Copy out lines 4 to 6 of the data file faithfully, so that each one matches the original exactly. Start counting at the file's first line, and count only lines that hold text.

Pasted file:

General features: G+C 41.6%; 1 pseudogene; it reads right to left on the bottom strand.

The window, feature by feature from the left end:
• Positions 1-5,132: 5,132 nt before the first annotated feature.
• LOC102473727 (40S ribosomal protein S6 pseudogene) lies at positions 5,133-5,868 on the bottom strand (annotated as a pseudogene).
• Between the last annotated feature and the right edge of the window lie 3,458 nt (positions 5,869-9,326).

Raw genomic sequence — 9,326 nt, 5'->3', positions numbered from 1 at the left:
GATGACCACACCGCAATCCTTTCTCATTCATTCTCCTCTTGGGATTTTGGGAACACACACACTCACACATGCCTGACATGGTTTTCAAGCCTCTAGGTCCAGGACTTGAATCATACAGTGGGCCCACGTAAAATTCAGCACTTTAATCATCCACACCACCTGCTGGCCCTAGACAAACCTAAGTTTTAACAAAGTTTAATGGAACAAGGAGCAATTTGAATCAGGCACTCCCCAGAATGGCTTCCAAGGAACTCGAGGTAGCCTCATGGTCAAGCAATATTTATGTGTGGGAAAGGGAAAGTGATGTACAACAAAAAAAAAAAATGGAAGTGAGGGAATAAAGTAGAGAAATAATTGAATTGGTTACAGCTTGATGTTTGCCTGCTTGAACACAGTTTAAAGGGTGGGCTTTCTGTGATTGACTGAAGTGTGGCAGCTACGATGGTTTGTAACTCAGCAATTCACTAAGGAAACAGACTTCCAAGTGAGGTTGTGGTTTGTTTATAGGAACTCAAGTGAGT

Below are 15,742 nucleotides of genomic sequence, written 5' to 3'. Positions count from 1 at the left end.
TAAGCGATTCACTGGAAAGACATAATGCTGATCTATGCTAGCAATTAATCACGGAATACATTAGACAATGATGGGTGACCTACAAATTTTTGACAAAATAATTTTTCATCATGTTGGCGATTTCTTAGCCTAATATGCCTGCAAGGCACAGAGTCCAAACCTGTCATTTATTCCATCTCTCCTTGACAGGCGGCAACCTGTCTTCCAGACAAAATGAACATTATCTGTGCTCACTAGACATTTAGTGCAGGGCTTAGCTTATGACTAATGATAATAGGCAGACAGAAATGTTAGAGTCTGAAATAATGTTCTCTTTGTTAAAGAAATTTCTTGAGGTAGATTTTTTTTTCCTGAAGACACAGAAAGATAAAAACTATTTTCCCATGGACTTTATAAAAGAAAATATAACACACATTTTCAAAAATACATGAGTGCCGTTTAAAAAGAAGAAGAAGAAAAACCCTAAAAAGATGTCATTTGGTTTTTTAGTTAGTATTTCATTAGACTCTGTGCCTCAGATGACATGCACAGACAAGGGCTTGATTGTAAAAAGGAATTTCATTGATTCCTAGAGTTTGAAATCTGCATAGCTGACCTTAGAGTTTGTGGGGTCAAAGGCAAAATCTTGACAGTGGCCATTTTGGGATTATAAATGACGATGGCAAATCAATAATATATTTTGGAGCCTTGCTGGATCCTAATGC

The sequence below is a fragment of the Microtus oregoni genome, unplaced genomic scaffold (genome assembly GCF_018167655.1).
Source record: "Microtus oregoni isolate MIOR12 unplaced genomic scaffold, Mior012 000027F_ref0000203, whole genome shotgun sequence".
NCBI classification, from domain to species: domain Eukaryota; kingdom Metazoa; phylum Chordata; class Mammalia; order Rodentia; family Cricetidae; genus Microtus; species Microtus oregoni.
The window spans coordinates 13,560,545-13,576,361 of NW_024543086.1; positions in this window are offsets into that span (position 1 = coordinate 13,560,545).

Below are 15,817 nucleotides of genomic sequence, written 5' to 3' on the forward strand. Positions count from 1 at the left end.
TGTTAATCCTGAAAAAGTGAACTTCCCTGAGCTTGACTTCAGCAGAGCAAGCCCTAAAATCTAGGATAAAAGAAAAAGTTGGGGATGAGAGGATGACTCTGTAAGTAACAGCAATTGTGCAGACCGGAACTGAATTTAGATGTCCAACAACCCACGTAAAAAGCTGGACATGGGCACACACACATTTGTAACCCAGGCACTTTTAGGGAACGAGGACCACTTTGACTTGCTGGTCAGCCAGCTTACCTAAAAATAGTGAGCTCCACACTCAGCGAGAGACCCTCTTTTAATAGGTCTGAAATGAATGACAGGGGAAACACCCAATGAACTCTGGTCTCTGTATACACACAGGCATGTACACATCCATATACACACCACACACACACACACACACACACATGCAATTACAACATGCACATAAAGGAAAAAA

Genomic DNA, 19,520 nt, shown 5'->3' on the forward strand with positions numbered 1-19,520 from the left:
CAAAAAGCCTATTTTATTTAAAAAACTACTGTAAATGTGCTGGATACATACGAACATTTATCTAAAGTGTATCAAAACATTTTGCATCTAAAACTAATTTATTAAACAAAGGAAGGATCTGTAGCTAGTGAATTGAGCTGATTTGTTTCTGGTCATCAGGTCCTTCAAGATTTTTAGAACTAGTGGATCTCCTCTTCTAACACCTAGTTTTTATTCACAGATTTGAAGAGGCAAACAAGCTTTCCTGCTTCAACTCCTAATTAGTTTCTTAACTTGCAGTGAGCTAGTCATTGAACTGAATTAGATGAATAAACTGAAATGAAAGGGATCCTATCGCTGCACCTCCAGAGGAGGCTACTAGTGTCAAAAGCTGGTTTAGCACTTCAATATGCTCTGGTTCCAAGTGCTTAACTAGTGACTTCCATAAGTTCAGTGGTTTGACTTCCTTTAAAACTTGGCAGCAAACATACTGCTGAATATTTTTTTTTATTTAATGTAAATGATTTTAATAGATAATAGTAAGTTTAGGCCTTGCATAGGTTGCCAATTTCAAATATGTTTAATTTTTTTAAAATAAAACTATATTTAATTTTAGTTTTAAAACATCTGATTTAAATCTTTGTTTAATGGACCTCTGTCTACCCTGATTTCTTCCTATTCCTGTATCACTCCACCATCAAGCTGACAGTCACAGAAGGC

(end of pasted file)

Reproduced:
• LOC102473727 (40S ribosomal protein S6 pseudogene) lies at positions 5,133-5,868 on the bottom strand (annotated as a pseudogene).
• Between the last annotated feature and the right edge of the window lie 3,458 nt (positions 5,869-9,326).

Raw genomic sequence — 9,326 nt, 5'->3', positions numbered from 1 at the left: